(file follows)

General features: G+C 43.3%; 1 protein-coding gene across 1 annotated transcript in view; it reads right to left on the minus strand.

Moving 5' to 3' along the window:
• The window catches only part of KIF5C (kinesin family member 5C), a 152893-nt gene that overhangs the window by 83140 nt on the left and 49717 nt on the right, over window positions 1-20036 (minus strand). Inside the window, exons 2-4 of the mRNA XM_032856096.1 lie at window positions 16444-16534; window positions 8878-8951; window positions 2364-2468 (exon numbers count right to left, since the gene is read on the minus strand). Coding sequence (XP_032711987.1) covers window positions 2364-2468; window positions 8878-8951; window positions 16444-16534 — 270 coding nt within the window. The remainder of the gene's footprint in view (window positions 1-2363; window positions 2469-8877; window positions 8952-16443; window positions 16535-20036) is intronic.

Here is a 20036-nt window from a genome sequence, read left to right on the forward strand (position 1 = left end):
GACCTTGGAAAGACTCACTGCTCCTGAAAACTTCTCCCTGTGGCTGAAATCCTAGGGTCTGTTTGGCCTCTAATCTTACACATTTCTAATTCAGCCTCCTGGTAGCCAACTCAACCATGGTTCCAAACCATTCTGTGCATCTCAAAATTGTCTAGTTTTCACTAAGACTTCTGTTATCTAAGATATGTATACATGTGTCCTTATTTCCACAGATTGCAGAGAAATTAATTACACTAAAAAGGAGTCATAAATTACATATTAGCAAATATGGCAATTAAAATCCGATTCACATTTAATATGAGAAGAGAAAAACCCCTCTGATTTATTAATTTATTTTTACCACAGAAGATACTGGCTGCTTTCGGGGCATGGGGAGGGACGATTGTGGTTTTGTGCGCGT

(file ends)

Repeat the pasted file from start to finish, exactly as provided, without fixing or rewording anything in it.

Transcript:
General features: G+C 43.3%; 1 protein-coding gene across 1 annotated transcript in view; it reads right to left on the minus strand.

Moving 5' to 3' along the window:
• The window catches only part of KIF5C (kinesin family member 5C), a 152893-nt gene that overhangs the window by 83140 nt on the left and 49717 nt on the right, over window positions 1-20036 (minus strand). Inside the window, exons 2-4 of the mRNA XM_032856096.1 lie at window positions 16444-16534; window positions 8878-8951; window positions 2364-2468 (exon numbers count right to left, since the gene is read on the minus strand). Coding sequence (XP_032711987.1) covers window positions 2364-2468; window positions 8878-8951; window positions 16444-16534 — 270 coding nt within the window. The remainder of the gene's footprint in view (window positions 1-2363; window positions 2469-8877; window positions 8952-16443; window positions 16535-20036) is intronic.

Here is a 20036-nt window from a genome sequence, read left to right on the forward strand (position 1 = left end):
GACCTTGGAAAGACTCACTGCTCCTGAAAACTTCTCCCTGTGGCTGAAATCCTAGGGTCTGTTTGGCCTCTAATCTTACACATTTCTAATTCAGCCTCCTGGTAGCCAACTCAACCATGGTTCCAAACCATTCTGTGCATCTCAAAATTGTCTAGTTTTCACTAAGACTTCTGTTATCTAAGATATGTATACATGTGTCCTTATTTCCACAGATTGCAGAGAAATTAATTACACTAAAAAGGAGTCATAAATTACATATTAGCAAATATGGCAATTAAAATCCGATTCACATTTAATATGAGAAGAGAAAAACCCCTCTGATTTATTAATTTATTTTTACCACAGAAGATACTGGCTGCTTTCGGGGCATGGGGAGGGACGATTGTGGTTTTGTGCGCGT